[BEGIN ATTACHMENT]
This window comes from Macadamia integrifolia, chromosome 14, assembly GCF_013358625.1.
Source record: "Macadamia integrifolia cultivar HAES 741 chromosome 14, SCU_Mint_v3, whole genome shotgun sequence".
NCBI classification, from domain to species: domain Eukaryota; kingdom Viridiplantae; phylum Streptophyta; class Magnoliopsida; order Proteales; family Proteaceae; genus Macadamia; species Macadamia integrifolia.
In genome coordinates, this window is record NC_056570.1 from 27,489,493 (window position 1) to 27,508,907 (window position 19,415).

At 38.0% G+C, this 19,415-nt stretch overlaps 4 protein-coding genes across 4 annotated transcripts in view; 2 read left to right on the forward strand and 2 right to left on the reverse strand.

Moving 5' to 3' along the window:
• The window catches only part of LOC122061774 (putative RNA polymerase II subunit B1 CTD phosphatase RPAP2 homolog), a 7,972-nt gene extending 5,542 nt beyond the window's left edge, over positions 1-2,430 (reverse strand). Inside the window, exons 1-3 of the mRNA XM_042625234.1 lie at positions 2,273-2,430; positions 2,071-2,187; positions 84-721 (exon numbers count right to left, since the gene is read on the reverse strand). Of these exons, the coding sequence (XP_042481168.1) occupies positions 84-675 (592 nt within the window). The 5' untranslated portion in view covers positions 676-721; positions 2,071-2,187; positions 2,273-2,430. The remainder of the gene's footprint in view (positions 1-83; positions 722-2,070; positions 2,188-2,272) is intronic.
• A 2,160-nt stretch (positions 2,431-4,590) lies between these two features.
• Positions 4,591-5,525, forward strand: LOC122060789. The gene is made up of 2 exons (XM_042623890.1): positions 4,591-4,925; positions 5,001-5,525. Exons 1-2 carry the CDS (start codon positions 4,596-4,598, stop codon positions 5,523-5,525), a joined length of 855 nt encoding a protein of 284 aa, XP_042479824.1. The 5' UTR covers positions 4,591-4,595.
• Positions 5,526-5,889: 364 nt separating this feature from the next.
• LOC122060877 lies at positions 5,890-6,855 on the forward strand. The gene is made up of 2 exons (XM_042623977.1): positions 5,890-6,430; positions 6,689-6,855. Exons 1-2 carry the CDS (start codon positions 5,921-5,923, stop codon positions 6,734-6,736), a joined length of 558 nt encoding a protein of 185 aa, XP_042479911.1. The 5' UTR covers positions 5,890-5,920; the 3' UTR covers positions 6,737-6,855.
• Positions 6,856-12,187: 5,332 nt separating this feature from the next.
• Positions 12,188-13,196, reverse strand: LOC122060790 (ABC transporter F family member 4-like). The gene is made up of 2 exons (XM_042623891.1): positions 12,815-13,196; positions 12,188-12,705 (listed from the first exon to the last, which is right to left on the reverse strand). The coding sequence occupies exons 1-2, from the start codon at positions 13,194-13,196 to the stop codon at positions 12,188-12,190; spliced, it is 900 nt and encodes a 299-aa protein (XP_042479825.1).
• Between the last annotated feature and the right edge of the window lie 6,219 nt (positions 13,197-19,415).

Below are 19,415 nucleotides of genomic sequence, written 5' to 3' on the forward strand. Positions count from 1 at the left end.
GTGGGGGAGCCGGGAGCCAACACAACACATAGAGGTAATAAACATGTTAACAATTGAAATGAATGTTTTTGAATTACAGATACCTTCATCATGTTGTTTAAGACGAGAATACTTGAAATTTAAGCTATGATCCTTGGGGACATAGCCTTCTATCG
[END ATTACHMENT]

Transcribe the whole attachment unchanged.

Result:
This window comes from Macadamia integrifolia, chromosome 14, assembly GCF_013358625.1.
Source record: "Macadamia integrifolia cultivar HAES 741 chromosome 14, SCU_Mint_v3, whole genome shotgun sequence".
NCBI classification, from domain to species: domain Eukaryota; kingdom Viridiplantae; phylum Streptophyta; class Magnoliopsida; order Proteales; family Proteaceae; genus Macadamia; species Macadamia integrifolia.
In genome coordinates, this window is record NC_056570.1 from 27,489,493 (window position 1) to 27,508,907 (window position 19,415).

At 38.0% G+C, this 19,415-nt stretch overlaps 4 protein-coding genes across 4 annotated transcripts in view; 2 read left to right on the forward strand and 2 right to left on the reverse strand.

Moving 5' to 3' along the window:
• The window catches only part of LOC122061774 (putative RNA polymerase II subunit B1 CTD phosphatase RPAP2 homolog), a 7,972-nt gene extending 5,542 nt beyond the window's left edge, over positions 1-2,430 (reverse strand). Inside the window, exons 1-3 of the mRNA XM_042625234.1 lie at positions 2,273-2,430; positions 2,071-2,187; positions 84-721 (exon numbers count right to left, since the gene is read on the reverse strand). Of these exons, the coding sequence (XP_042481168.1) occupies positions 84-675 (592 nt within the window). The 5' untranslated portion in view covers positions 676-721; positions 2,071-2,187; positions 2,273-2,430. The remainder of the gene's footprint in view (positions 1-83; positions 722-2,070; positions 2,188-2,272) is intronic.
• A 2,160-nt stretch (positions 2,431-4,590) lies between these two features.
• Positions 4,591-5,525, forward strand: LOC122060789. The gene is made up of 2 exons (XM_042623890.1): positions 4,591-4,925; positions 5,001-5,525. Exons 1-2 carry the CDS (start codon positions 4,596-4,598, stop codon positions 5,523-5,525), a joined length of 855 nt encoding a protein of 284 aa, XP_042479824.1. The 5' UTR covers positions 4,591-4,595.
• Positions 5,526-5,889: 364 nt separating this feature from the next.
• LOC122060877 lies at positions 5,890-6,855 on the forward strand. The gene is made up of 2 exons (XM_042623977.1): positions 5,890-6,430; positions 6,689-6,855. Exons 1-2 carry the CDS (start codon positions 5,921-5,923, stop codon positions 6,734-6,736), a joined length of 558 nt encoding a protein of 185 aa, XP_042479911.1. The 5' UTR covers positions 5,890-5,920; the 3' UTR covers positions 6,737-6,855.
• Positions 6,856-12,187: 5,332 nt separating this feature from the next.
• Positions 12,188-13,196, reverse strand: LOC122060790 (ABC transporter F family member 4-like). The gene is made up of 2 exons (XM_042623891.1): positions 12,815-13,196; positions 12,188-12,705 (listed from the first exon to the last, which is right to left on the reverse strand). The coding sequence occupies exons 1-2, from the start codon at positions 13,194-13,196 to the stop codon at positions 12,188-12,190; spliced, it is 900 nt and encodes a 299-aa protein (XP_042479825.1).
• Between the last annotated feature and the right edge of the window lie 6,219 nt (positions 13,197-19,415).

Below are 19,415 nucleotides of genomic sequence, written 5' to 3' on the forward strand. Positions count from 1 at the left end.
GTGGGGGAGCCGGGAGCCAACACAACACATAGAGGTAATAAACATGTTAACAATTGAAATGAATGTTTTTGAATTACAGATACCTTCATCATGTTGTTTAAGACGAGAATACTTGAAATTTAAGCTATGATCCTTGGGGACATAGCCTTCTATCG